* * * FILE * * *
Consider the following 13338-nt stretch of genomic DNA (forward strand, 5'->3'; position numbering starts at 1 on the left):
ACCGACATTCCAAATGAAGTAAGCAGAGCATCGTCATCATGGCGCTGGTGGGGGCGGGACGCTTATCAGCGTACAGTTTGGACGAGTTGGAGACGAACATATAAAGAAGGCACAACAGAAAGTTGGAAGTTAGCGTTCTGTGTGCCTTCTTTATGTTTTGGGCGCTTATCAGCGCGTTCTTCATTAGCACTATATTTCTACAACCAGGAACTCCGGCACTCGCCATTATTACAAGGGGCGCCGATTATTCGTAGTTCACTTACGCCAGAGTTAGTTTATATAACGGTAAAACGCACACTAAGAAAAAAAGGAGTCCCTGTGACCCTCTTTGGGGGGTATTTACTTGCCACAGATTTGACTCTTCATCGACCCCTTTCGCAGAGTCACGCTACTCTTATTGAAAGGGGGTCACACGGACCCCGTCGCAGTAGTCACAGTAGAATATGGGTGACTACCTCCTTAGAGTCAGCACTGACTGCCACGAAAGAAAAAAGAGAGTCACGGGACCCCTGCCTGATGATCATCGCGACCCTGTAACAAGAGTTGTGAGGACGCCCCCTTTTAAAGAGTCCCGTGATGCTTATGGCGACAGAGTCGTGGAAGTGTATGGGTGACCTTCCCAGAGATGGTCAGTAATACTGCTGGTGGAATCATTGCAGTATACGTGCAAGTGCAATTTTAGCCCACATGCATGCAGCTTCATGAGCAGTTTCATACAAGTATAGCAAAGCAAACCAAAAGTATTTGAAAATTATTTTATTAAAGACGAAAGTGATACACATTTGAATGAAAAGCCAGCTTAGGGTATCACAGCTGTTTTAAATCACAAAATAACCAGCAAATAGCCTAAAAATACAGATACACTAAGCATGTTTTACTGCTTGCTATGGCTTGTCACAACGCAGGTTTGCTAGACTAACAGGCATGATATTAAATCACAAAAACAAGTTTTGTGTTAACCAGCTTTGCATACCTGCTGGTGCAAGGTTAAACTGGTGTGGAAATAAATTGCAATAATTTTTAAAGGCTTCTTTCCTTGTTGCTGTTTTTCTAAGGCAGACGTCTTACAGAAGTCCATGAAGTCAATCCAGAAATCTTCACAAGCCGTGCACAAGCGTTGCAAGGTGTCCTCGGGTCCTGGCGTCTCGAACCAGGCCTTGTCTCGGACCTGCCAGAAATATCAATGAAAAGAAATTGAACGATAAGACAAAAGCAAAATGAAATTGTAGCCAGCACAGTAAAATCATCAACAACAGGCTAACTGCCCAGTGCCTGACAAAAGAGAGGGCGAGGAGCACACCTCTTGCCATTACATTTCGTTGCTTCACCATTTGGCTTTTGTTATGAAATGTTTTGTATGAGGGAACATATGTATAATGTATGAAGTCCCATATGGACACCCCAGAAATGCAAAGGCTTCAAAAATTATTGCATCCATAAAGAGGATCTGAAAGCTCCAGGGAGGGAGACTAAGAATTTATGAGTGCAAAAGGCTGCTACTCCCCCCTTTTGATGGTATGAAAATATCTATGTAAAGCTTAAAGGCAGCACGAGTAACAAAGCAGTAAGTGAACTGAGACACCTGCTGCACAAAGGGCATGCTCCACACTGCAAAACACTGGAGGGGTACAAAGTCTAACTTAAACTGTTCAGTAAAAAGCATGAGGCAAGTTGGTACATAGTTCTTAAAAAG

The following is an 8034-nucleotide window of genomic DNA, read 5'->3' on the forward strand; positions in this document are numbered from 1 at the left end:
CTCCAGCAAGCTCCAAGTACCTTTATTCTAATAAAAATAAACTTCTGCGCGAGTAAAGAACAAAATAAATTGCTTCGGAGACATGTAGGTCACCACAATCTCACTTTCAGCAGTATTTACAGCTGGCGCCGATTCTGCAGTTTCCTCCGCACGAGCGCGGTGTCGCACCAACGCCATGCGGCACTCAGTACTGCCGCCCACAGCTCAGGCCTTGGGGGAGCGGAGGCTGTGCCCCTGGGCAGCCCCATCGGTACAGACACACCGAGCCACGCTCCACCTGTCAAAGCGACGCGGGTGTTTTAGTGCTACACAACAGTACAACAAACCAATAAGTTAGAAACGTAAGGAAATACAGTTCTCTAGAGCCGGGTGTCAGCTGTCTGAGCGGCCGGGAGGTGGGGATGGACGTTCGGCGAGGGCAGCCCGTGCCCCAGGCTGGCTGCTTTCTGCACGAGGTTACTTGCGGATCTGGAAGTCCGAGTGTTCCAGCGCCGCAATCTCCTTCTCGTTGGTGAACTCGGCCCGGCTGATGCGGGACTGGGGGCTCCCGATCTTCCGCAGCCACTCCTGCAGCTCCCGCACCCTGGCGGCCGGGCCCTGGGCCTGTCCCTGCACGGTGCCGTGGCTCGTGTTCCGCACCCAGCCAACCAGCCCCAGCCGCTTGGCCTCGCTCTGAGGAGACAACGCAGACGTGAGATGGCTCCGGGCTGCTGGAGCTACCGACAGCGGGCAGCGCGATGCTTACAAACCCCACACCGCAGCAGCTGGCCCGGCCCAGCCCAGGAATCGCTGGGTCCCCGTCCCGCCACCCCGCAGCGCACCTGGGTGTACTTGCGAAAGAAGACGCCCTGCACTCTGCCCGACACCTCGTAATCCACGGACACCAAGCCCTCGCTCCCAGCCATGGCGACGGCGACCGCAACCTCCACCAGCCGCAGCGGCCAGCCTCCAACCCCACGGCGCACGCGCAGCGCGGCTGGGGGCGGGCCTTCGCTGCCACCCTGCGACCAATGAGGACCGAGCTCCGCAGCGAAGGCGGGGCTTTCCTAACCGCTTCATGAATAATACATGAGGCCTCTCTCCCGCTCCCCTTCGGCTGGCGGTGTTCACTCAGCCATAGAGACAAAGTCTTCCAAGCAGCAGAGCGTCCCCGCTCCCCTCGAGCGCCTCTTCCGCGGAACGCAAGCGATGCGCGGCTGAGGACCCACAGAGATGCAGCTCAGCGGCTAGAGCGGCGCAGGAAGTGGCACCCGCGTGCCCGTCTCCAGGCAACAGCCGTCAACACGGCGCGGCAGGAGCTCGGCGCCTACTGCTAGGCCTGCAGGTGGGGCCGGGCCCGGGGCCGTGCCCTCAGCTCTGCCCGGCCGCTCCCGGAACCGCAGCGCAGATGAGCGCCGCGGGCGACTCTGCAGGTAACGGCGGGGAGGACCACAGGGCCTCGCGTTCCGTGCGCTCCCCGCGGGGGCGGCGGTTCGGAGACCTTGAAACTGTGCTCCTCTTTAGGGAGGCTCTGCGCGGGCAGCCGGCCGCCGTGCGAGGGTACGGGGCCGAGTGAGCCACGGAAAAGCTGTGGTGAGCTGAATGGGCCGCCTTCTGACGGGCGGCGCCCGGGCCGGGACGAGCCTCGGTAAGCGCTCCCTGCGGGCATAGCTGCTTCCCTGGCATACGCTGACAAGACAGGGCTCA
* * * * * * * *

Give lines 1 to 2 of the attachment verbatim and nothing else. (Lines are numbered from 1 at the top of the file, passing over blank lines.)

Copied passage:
Consider the following 13338-nt stretch of genomic DNA (forward strand, 5'->3'; position numbering starts at 1 on the left):
ACCGACATTCCAAATGAAGTAAGCAGAGCATCGTCATCATGGCGCTGGTGGGGGCGGGACGCTTATCAGCGTACAGTTTGGACGAGTTGGAGACGAACATATAAAGAAGGCACAACAGAAAGTTGGAAGTTAGCGTTCTGTGTGCCTTCTTTATGTTTTGGGCGCTTATCAGCGCGTTCTTCATTAGCACTATATTTCTACAACCAGGAACTCCGGCACTCGCCATTATTACAAGGGGCGCCGATTATTCGTAGTTCACTTACGCCAGAGTTAGTTTATATAACGGTAAAACGCACACTAAGAAAAAAAGGAGTCCCTGTGACCCTCTTTGGGGGGTATTTACTTGCCACAGATTTGACTCTTCATCGACCCCTTTCGCAGAGTCACGCTACTCTTATTGAAAGGGGGTCACACGGACCCCGTCGCAGTAGTCACAGTAGAATATGGGTGACTACCTCCTTAGAGTCAGCACTGACTGCCACGAAAGAAAAAAGAGAGTCACGGGACCCCTGCCTGATGATCATCGCGACCCTGTAACAAGAGTTGTGAGGACGCCCCCTTTTAAAGAGTCCCGTGATGCTTATGGCGACAGAGTCGTGGAAGTGTATGGGTGACCTTCCCAGAGATGGTCAGTAATACTGCTGGTGGAATCATTGCAGTATACGTGCAAGTGCAATTTTAGCCCACATGCATGCAGCTTCATGAGCAGTTTCATACAAGTATAGCAAAGCAAACCAAAAGTATTTGAAAATTATTTTATTAAAGACGAAAGTGATACACATTTGAATGAAAAGCCAGCTTAGGGTATCACAGCTGTTTTAAATCACAAAATAACCAGCAAATAGCCTAAAAATACAGATACACTAAGCATGTTTTACTGCTTGCTATGGCTTGTCACAACGCAGGTTTGCTAGACTAACAGGCATGATATTAAATCACAAAAACAAGTTTTGTGTTAACCAGCTTTGCATACCTGCTGGTGCAAGGTTAAACTGGTGTGGAAATAAATTGCAATAATTTTTAAAGGCTTCTTTCCTTGTTGCTGTTTTTCTAAGGCAGACGTCTTACAGAAGTCCATGAAGTCAATCCAGAAATCTTCACAAGCCGTGCACAAGCGTTGCAAGGTGTCCTCGGGTCCTGGCGTCTCGAACCAGGCCTTGTCTCGGACCTGCCAGAAATATCAATGAAAAGAAATTGAACGATAAGACAAAAGCAAAATGAAATTGTAGCCAGCACAGTAAAATCATCAACAACAGGCTAACTGCCCAGTGCCTGACAAAAGAGAGGGCGAGGAGCACACCTCTTGCCATTACATTTCGTTGCTTCACCATTTGGCTTTTGTTATGAAATGTTTTGTATGAGGGAACATATGTATAATGTATGAAGTCCCATATGGACACCCCAGAAATGCAAAGGCTTCAAAAATTATTGCATCCATAAAGAGGATCTGAAAGCTCCAGGGAGGGAGACTAAGAATTTATGAGTGCAAAAGGCTGCTACTCCCCCCTTTTGATGGTATGAAAATATCTATGTAAAGCTTAAAGGCAGCACGAGTAACAAAGCAGTAAGTGAACTGAGACACCTGCTGCACAAAGGGCATGCTCCACACTGCAAAACACTGGAGGGGTACAAAGTCTAACTTAAACTGTTCAGTAAAAAGCATGAGGCAAGTTGGTACATAGTTCTTAAAAAG